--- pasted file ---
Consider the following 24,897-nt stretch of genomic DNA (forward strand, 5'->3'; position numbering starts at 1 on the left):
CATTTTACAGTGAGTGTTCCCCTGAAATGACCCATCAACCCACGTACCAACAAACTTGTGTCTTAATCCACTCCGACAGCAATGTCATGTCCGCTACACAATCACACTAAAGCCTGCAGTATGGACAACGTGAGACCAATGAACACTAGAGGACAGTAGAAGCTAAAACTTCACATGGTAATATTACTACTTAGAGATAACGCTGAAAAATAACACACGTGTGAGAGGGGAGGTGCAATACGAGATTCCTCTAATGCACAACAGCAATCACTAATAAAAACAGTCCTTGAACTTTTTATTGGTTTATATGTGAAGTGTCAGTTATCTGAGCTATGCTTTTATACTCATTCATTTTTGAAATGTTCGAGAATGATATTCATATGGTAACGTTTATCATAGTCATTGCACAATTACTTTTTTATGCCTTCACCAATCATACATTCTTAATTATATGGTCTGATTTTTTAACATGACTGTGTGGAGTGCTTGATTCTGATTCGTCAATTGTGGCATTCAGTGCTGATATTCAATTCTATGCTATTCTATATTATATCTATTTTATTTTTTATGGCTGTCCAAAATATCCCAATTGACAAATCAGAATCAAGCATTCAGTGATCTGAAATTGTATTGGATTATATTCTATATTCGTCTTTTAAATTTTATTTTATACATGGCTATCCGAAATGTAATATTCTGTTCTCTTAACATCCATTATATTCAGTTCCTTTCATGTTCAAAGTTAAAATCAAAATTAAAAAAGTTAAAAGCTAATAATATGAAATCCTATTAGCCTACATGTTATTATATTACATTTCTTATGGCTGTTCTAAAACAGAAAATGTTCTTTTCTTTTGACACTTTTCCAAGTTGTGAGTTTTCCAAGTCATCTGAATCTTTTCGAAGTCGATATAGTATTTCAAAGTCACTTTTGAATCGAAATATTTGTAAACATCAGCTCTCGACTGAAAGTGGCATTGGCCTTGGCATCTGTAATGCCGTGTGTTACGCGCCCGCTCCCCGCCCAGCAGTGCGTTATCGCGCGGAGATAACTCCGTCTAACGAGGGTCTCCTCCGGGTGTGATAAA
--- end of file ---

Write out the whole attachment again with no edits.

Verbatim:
Consider the following 24,897-nt stretch of genomic DNA (forward strand, 5'->3'; position numbering starts at 1 on the left):
CATTTTACAGTGAGTGTTCCCCTGAAATGACCCATCAACCCACGTACCAACAAACTTGTGTCTTAATCCACTCCGACAGCAATGTCATGTCCGCTACACAATCACACTAAAGCCTGCAGTATGGACAACGTGAGACCAATGAACACTAGAGGACAGTAGAAGCTAAAACTTCACATGGTAATATTACTACTTAGAGATAACGCTGAAAAATAACACACGTGTGAGAGGGGAGGTGCAATACGAGATTCCTCTAATGCACAACAGCAATCACTAATAAAAACAGTCCTTGAACTTTTTATTGGTTTATATGTGAAGTGTCAGTTATCTGAGCTATGCTTTTATACTCATTCATTTTTGAAATGTTCGAGAATGATATTCATATGGTAACGTTTATCATAGTCATTGCACAATTACTTTTTTATGCCTTCACCAATCATACATTCTTAATTATATGGTCTGATTTTTTAACATGACTGTGTGGAGTGCTTGATTCTGATTCGTCAATTGTGGCATTCAGTGCTGATATTCAATTCTATGCTATTCTATATTATATCTATTTTATTTTTTATGGCTGTCCAAAATATCCCAATTGACAAATCAGAATCAAGCATTCAGTGATCTGAAATTGTATTGGATTATATTCTATATTCGTCTTTTAAATTTTATTTTATACATGGCTATCCGAAATGTAATATTCTGTTCTCTTAACATCCATTATATTCAGTTCCTTTCATGTTCAAAGTTAAAATCAAAATTAAAAAAGTTAAAAGCTAATAATATGAAATCCTATTAGCCTACATGTTATTATATTACATTTCTTATGGCTGTTCTAAAACAGAAAATGTTCTTTTCTTTTGACACTTTTCCAAGTTGTGAGTTTTCCAAGTCATCTGAATCTTTTCGAAGTCGATATAGTATTTCAAAGTCACTTTTGAATCGAAATATTTGTAAACATCAGCTCTCGACTGAAAGTGGCATTGGCCTTGGCATCTGTAATGCCGTGTGTTACGCGCCCGCTCCCCGCCCAGCAGTGCGTTATCGCGCGGAGATAACTCCGTCTAACGAGGGTCTCCTCCGGGTGTGATAAA